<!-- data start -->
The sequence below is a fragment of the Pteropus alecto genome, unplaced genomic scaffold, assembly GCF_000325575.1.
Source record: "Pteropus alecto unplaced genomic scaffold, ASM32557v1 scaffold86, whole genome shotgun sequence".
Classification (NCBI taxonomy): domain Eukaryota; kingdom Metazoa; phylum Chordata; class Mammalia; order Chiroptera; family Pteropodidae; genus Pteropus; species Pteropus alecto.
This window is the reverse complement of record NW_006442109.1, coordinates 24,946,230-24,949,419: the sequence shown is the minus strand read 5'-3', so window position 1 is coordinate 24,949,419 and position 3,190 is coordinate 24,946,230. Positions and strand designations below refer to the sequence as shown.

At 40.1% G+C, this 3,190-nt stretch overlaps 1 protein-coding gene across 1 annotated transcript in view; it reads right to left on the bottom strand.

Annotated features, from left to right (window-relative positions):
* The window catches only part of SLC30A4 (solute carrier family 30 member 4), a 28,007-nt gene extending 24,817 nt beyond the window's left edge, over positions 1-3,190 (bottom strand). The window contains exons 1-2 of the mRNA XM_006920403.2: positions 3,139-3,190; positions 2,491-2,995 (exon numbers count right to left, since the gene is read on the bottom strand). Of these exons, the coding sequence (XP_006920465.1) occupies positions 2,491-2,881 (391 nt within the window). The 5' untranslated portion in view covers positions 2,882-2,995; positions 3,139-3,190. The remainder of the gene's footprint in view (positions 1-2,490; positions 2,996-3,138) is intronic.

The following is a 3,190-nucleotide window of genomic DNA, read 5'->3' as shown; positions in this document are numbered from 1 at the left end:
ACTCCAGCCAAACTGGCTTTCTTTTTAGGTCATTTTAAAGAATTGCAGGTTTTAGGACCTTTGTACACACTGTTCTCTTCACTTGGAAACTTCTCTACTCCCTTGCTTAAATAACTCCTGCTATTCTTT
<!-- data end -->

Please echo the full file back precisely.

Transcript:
The sequence below is a fragment of the Pteropus alecto genome, unplaced genomic scaffold, assembly GCF_000325575.1.
Source record: "Pteropus alecto unplaced genomic scaffold, ASM32557v1 scaffold86, whole genome shotgun sequence".
Classification (NCBI taxonomy): domain Eukaryota; kingdom Metazoa; phylum Chordata; class Mammalia; order Chiroptera; family Pteropodidae; genus Pteropus; species Pteropus alecto.
This window is the reverse complement of record NW_006442109.1, coordinates 24,946,230-24,949,419: the sequence shown is the minus strand read 5'-3', so window position 1 is coordinate 24,949,419 and position 3,190 is coordinate 24,946,230. Positions and strand designations below refer to the sequence as shown.

At 40.1% G+C, this 3,190-nt stretch overlaps 1 protein-coding gene across 1 annotated transcript in view; it reads right to left on the bottom strand.

Annotated features, from left to right (window-relative positions):
* The window catches only part of SLC30A4 (solute carrier family 30 member 4), a 28,007-nt gene extending 24,817 nt beyond the window's left edge, over positions 1-3,190 (bottom strand). The window contains exons 1-2 of the mRNA XM_006920403.2: positions 3,139-3,190; positions 2,491-2,995 (exon numbers count right to left, since the gene is read on the bottom strand). Of these exons, the coding sequence (XP_006920465.1) occupies positions 2,491-2,881 (391 nt within the window). The 5' untranslated portion in view covers positions 2,882-2,995; positions 3,139-3,190. The remainder of the gene's footprint in view (positions 1-2,490; positions 2,996-3,138) is intronic.

The following is a 3,190-nucleotide window of genomic DNA, read 5'->3' as shown; positions in this document are numbered from 1 at the left end:
ACTCCAGCCAAACTGGCTTTCTTTTTAGGTCATTTTAAAGAATTGCAGGTTTTAGGACCTTTGTACACACTGTTCTCTTCACTTGGAAACTTCTCTACTCCCTTGCTTAAATAACTCCTGCTATTCTTT